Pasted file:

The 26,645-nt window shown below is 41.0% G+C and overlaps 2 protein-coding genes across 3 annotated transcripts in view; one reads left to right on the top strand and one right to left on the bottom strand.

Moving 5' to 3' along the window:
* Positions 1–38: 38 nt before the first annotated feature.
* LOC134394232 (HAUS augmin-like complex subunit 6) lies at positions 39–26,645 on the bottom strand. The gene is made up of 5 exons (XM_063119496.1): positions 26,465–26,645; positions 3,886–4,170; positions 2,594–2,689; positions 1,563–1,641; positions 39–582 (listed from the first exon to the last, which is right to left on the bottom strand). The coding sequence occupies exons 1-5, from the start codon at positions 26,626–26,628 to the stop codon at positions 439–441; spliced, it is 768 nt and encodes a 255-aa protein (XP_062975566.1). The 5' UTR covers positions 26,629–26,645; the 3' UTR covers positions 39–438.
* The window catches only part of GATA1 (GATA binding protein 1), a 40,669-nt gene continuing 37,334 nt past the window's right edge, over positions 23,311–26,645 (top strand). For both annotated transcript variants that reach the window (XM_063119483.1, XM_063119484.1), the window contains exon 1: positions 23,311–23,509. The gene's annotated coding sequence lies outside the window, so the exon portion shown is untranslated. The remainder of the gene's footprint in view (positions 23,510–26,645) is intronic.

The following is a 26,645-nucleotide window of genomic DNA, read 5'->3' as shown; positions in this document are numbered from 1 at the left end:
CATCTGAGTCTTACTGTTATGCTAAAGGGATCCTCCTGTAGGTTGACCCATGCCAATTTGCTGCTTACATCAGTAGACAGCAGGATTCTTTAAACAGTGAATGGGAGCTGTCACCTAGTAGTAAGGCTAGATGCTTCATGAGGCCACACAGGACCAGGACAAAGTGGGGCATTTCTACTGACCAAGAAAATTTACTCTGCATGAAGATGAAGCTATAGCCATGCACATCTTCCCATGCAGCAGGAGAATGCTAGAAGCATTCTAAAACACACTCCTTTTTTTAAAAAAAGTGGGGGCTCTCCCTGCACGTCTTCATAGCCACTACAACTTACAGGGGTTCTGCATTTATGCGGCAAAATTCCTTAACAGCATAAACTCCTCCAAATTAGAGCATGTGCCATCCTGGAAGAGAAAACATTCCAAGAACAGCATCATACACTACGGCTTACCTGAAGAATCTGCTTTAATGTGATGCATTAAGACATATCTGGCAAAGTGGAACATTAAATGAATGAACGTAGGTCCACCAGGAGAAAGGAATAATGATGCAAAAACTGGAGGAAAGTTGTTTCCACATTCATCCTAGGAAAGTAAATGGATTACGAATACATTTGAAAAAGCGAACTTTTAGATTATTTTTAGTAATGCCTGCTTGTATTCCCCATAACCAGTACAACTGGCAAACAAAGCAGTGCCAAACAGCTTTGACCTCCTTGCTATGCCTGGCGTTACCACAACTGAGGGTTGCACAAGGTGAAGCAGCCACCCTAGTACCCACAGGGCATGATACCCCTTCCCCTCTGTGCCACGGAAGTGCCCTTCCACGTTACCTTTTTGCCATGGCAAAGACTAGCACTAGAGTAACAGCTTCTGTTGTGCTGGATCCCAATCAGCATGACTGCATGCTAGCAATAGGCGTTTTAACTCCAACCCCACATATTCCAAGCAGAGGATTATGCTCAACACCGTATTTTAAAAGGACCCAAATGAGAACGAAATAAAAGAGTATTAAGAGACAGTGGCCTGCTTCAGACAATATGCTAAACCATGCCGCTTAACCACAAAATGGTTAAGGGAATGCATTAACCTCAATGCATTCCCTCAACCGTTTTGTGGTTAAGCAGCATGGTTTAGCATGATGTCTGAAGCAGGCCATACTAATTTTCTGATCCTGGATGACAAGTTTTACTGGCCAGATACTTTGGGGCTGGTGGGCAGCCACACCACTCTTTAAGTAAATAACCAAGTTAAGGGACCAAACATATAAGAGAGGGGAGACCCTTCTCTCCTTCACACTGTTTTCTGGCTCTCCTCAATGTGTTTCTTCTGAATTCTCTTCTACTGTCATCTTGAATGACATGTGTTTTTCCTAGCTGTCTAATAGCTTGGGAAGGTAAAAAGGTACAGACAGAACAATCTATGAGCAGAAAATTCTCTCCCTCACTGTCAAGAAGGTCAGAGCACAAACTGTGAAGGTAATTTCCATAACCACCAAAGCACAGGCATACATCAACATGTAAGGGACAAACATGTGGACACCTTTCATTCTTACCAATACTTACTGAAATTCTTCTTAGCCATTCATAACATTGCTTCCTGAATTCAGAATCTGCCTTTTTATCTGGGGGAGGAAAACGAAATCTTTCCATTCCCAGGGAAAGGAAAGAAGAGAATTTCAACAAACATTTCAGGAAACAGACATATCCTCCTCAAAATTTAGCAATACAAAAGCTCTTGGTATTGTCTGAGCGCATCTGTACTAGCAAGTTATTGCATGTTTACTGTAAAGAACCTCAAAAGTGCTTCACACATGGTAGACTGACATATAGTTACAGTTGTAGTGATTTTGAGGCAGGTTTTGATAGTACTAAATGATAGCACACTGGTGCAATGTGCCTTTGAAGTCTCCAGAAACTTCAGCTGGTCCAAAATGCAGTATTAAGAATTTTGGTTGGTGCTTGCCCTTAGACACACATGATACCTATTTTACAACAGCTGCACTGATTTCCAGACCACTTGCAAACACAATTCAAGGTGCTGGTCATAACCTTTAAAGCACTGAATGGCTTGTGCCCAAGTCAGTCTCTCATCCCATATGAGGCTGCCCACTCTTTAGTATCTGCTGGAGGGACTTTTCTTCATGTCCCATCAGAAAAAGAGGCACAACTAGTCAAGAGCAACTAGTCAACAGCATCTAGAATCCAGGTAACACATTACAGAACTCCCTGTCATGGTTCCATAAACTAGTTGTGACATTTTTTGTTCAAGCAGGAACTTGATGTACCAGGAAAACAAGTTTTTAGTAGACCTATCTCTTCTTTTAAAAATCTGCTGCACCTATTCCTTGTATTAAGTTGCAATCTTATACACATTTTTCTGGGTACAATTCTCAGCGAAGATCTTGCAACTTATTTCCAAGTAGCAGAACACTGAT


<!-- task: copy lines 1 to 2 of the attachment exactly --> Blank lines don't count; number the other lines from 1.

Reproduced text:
The 26,645-nt window shown below is 41.0% G+C and overlaps 2 protein-coding genes across 3 annotated transcripts in view; one reads left to right on the top strand and one right to left on the bottom strand.

Moving 5' to 3' along the window: